Feeds

TracBeam sues Apple over location

Find my troll

Beginner's guide to SSL certificates

TracBeam, which earlier this year sued Google and Ericsson over location technology, has launched against Apple on the same grounds.

The company's complaint alleges that Cupertino is infringing four of its patents covering using base station signals to estimate the location of mobile phones.

The patents (listed in full at the end of the story) cover the use of reflected signals from one base station to work out where a mobile handset is, the use of multiple base stations to estimate locations, and gateways implementing the technology. Most of the patents date to the latter half of the 1990s, and were issued between 2007 and 2011.

As always in such cases, TracBeam wants money and an injunction preventing the sale of infringing devices. These, the company says, include the company's location service for iOS and Mac OS, along with a list of apps that covers “Maps, Siri, Safari, Find My iPhone, Camera, and the iAds network”.

The filing notes that TracBeam has also filed against AT&T and T-Mobile, and that Google recently settled its case.

The patents in the filing against Apple are US patents 7,298,327, 7,525,484, 7,764,231, and8,032,153.

The case is being heard in the US District Court of the Eastern District of Texas. ®

Secure remote control for conventional and virtual desktops

More from The Register

next story
Phones 4u slips into administration after EE cuts ties with Brit mobe retailer
More than 5,500 jobs could be axed if rescue mission fails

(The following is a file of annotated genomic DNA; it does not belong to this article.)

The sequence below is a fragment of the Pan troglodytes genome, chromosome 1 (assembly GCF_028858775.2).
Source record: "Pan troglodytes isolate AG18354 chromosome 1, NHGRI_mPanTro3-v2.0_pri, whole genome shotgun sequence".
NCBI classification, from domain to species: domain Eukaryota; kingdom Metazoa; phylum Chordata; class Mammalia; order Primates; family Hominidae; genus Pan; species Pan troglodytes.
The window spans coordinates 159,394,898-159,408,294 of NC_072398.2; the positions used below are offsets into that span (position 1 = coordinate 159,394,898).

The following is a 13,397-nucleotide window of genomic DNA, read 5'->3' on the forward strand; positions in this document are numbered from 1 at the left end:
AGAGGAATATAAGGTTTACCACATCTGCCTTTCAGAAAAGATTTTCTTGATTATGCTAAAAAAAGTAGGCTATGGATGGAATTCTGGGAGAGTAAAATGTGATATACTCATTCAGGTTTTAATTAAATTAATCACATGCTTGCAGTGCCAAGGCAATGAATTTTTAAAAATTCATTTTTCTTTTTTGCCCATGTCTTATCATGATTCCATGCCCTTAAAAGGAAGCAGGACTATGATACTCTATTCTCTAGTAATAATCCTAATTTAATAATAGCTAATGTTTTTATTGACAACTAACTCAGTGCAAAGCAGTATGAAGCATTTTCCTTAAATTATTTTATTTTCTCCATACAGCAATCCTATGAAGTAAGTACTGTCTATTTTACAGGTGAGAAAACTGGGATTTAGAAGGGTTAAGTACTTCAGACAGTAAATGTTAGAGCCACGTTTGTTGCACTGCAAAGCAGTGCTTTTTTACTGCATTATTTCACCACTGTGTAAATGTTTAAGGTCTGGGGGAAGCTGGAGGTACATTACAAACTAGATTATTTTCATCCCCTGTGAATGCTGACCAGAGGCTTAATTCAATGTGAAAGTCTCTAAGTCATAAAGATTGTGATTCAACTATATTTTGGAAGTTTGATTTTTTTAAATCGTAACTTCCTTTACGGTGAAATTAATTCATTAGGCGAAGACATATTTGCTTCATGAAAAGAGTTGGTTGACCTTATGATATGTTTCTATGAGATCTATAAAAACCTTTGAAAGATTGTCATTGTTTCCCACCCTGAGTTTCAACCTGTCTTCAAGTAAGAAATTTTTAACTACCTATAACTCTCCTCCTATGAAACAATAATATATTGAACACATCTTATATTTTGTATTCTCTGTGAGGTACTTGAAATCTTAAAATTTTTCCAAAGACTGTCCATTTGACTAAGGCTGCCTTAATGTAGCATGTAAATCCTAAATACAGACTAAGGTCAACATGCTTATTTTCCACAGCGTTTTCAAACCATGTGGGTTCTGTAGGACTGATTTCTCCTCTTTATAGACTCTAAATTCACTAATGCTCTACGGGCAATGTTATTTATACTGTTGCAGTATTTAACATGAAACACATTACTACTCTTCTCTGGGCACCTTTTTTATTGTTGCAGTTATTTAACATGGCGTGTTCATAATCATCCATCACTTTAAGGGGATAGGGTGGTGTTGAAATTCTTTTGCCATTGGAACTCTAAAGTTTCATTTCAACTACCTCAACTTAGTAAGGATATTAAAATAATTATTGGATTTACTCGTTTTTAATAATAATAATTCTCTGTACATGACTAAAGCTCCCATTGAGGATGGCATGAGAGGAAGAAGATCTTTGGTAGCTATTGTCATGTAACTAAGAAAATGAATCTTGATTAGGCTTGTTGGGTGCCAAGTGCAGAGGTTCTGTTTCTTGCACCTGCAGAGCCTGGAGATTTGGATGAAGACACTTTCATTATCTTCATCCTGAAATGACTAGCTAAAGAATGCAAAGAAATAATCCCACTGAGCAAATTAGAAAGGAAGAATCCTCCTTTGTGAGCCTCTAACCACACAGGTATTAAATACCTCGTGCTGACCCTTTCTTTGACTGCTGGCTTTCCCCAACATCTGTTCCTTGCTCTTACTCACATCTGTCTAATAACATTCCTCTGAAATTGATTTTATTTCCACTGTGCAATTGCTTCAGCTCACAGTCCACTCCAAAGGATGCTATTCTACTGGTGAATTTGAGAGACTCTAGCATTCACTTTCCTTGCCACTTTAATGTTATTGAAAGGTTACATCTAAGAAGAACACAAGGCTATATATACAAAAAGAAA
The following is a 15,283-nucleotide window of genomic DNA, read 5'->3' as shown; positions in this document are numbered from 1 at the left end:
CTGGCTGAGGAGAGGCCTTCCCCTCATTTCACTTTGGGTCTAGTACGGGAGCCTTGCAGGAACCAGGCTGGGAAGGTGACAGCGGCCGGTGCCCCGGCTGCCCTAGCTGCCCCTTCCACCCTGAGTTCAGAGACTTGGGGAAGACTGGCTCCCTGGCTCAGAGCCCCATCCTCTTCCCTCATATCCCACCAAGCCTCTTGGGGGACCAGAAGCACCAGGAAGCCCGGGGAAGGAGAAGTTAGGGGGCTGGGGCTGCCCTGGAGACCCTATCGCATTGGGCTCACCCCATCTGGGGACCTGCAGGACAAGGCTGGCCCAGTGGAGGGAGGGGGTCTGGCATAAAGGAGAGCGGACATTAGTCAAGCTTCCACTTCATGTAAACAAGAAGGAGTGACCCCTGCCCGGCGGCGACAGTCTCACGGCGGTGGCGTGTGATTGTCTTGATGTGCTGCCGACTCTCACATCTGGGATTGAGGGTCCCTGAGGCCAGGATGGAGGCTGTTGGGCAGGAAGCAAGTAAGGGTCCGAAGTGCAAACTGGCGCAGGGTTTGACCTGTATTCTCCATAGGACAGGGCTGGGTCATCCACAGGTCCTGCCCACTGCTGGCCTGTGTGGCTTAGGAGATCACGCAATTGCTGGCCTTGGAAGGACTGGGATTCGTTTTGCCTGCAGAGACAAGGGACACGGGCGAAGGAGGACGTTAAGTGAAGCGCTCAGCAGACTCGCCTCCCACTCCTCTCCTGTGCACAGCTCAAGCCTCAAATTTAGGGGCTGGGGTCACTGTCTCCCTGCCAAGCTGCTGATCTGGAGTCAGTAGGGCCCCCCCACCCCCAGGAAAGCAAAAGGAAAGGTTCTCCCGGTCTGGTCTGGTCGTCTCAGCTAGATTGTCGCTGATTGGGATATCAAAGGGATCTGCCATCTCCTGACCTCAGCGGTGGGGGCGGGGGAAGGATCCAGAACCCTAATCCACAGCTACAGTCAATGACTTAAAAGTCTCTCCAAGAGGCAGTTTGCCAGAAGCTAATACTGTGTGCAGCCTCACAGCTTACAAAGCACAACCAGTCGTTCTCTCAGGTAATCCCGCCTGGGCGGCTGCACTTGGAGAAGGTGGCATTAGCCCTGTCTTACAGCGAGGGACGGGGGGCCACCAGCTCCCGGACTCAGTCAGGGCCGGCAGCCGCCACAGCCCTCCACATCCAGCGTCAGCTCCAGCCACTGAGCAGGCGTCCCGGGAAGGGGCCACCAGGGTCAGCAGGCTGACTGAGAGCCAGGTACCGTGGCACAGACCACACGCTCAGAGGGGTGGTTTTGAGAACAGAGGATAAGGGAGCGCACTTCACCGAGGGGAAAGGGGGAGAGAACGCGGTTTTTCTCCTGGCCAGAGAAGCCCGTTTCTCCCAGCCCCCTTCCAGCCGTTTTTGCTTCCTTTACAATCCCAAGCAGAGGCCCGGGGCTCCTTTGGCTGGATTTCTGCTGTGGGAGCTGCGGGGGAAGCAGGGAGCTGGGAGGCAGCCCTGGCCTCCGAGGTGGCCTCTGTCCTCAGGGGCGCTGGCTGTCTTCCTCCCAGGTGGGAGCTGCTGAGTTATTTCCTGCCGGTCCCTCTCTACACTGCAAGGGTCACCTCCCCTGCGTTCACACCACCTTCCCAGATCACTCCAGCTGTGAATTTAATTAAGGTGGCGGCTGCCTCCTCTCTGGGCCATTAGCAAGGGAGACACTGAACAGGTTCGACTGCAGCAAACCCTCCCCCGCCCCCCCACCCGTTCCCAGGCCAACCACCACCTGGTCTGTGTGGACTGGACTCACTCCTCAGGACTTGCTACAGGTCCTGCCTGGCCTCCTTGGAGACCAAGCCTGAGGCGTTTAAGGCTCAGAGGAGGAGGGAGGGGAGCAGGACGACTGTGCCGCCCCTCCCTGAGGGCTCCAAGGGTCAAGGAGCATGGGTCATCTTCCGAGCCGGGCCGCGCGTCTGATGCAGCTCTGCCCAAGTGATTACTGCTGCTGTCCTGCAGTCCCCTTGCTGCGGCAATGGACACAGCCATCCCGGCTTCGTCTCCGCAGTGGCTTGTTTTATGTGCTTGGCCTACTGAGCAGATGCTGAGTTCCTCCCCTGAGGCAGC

Driving with an Apple Watch could land you with a £100 FINE
Bad news for tech-addicted fanbois behind the wheel
Phones 4u website DIES as wounded mobe retailer struggles to stay above water
Founder blames 'ruthless network partners' for implosion
Sony says year's losses will be FOUR TIMES DEEPER than thought
Losses of more than $2 BILLION loom over troubled Japanese corp
Radio hams can encrypt, in emergencies, says Ofcom
Consultation promises new spectrum and hints at relaxed licence conditions
Why Oracle CEO Larry Ellison had to go ... Except he hasn't
Silicon Valley's veteran seadog in piratical Putin impression
Big Content Australia just blew a big hole in its credibility
AHEDA's research on average content prices did not expose methodology, so appears less than rigourous
Bono: Apple will sort out monetising music where the labels failed
Remastered so hard it would be difficult or impossible to master it again
prev story

Whitepapers

Secure remote control for conventional and virtual desktops
Balancing user privacy and privileged access, in accordance with compliance frameworks and legislation. Evaluating any potential remote control choice.
WIN a very cool portable ZX Spectrum
Win a one-off portable Spectrum built by legendary hardware hacker Ben Heck
Storage capacity and performance optimization at Mizuno USA
Mizuno USA turn to Tegile storage technology to solve both their SAN and backup issues.
High Performance for All
While HPC is not new, it has traditionally been seen as a specialist area – is it now geared up to meet more mainstream requirements?
The next step in data security
With recent increased privacy concerns and computers becoming more powerful, the chance of hackers being able to crack smaller-sized RSA keys increases.